Building in a factory is about 40% faster and at least 20% less expensive than building on location, even when hauling the homes from the Buena Vista factory, Chupp says. In mountain towns where construction is already pricey — like downtown Aspen or Vail — the savings can reach 40%. That can lead to more affordability in communities where attainable housing is increasingly difficulty to find, Chupp says,
Chupp is building the second production facility in Buena Vista on land owned by Colorado Mountain College. The school worked out a deal with Fading West that includes Chupp and his team employing — and teaching — construction industry students in the factory.
It’s an offshoot of a program in Salida, where college and high school students earn college credits while working with the school’s partners in the construction trades. A similar program is launching at CMC’s Leadville campus this summer.
Rachel Pokrandt, the vice president and dean of CMC’s Leadville and Chaffee County campuses, said the partnership does more than support students with new construction and design skills. It also benefits both the Upper Arkansas River Valley economy with innovative jobs, she said.
“Where Fading West sort of uniquely fits in, they are a very different type of builder than our other partners, because they are basically a manufacturing facility,” Pokrandt says. “Our students will be getting this really unique experience in the home construction industry and a window into the future of what home building may be like.”
Housing built off site is growing more appealing as the price of construction labor and materials reach record highs. (The National Association of Home Builders said last month that the recent 200% spike in lumber prices has increased the price of a new single-family home by more than $35,000.)
Producing modular-type housing materials that can be assembled at homesites has been challenging because of the cost of hauling premade walls, roofs and trusses across the state. Nebraska has several modular housing factories, but shipping on a truck can run $10 a mile and a single house typically requires two semis.
The attraction of modular is growing, said Scout Walton, a real estate broker who grew up in Crested Butte when his family owned the Crested Butte Mountain Resort ski area. Walton thinks communities will need to be increasingly creative when building affordable housing programs like the ones in Summit County and the Yampa Valley.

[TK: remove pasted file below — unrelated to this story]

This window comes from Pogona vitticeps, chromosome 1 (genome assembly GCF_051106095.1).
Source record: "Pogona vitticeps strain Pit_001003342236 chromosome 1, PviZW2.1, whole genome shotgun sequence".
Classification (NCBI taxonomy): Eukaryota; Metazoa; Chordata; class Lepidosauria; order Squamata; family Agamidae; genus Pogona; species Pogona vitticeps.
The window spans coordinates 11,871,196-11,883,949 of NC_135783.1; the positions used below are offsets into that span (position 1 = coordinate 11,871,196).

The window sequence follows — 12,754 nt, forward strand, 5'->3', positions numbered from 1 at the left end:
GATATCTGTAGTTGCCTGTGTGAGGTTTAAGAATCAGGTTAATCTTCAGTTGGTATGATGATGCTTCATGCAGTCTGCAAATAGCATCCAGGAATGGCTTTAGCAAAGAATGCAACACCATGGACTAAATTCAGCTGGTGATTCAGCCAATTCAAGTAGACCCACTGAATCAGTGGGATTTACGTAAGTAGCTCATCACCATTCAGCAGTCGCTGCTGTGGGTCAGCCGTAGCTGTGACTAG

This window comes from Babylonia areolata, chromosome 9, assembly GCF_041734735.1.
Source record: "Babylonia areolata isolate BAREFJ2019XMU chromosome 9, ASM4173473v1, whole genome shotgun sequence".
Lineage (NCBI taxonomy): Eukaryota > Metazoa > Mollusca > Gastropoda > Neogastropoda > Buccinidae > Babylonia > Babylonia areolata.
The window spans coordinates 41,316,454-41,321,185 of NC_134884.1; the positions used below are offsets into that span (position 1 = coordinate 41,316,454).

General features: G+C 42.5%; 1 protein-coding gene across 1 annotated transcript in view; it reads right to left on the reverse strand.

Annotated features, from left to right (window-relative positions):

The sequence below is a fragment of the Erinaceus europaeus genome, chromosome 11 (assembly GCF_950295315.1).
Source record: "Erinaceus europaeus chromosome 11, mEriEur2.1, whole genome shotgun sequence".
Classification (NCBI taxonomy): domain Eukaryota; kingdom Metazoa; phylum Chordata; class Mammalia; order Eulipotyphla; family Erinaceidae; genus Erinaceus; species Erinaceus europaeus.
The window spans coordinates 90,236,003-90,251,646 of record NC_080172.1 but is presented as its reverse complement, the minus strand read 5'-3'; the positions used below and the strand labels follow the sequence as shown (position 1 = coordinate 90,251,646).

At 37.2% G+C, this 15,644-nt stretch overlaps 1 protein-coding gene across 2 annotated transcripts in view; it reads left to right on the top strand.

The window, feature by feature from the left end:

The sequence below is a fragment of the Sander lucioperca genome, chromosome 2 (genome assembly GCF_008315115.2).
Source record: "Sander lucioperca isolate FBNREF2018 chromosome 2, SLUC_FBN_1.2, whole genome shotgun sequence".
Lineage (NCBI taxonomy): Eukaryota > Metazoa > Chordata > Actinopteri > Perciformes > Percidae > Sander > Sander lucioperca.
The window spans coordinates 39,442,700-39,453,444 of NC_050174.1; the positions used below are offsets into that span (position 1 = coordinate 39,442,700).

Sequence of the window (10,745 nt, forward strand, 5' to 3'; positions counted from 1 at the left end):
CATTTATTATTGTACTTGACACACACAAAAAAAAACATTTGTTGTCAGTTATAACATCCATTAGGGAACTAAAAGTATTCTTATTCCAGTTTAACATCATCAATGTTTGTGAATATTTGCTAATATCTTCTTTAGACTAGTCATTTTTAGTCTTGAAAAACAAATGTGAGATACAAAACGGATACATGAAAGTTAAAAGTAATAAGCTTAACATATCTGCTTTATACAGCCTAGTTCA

“I think that modular will come back around and people are going to experiment with that a little more,” Walton says. “But it’s not just for affordable projects. I think market-priced projects will see the value in modular as well.”
Jeff Post, the owner of First Colorado Land Office in Salida and chair of the Chaffee County Economic Development Corp., sees demand for homes in the high country continuing to outstrip the supply.
“Any chance to increase our supply will help us find that balance again, but it’s going to take a lot,” Post said. “There isn’t one silver bullet to fix this, but Charlie is creating one of the bullets with job creation and the type of product he is building. Now we just need 20 more.”
Chupp already has begun hiring the estimated 75 to 80 workers he will need in the home-building factory by November. He estimates about half his workers will be locals and half will come from outside the county. There is not enough housing for 40 new residents in Buena Vista, so the first thing those workers will be building will be the 107 apartments at The Farm.
“They will be building their own homes,” he says. “Thriving communities need the diversity of their population. The workforce needs to be represented. It’s not right that police officers, teachers and service workers are being forced out of these communities. This is one way we can help.”